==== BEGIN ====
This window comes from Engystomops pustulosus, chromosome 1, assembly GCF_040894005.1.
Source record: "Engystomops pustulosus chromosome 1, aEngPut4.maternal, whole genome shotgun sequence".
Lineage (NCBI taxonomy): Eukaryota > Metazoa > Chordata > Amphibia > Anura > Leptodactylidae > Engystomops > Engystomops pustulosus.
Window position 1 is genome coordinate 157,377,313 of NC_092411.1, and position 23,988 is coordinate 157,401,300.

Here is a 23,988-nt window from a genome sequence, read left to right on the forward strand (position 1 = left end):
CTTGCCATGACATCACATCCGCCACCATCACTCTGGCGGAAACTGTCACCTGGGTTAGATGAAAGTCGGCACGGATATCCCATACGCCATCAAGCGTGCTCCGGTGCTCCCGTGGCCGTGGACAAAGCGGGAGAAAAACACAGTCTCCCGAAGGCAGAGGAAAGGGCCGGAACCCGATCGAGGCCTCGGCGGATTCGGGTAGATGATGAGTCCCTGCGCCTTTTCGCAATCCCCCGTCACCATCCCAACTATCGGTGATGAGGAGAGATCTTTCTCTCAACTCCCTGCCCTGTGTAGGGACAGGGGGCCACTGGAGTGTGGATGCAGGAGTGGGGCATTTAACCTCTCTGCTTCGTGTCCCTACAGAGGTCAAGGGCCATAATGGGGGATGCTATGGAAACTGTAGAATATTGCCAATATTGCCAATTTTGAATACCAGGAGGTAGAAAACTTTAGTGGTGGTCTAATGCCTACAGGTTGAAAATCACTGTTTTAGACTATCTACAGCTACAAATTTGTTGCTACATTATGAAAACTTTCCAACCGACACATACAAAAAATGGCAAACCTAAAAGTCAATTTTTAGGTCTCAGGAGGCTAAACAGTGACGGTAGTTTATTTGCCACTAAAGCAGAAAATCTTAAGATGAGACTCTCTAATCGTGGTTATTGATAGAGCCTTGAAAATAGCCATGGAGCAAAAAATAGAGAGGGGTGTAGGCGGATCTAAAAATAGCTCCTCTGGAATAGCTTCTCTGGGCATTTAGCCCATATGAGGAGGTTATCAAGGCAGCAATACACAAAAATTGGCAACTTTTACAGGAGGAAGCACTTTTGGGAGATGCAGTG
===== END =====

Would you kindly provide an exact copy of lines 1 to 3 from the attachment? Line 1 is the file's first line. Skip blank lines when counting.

This window comes from Engystomops pustulosus, chromosome 1, assembly GCF_040894005.1.
Source record: "Engystomops pustulosus chromosome 1, aEngPut4.maternal, whole genome shotgun sequence".
Lineage (NCBI taxonomy): Eukaryota > Metazoa > Chordata > Amphibia > Anura > Leptodactylidae > Engystomops > Engystomops pustulosus.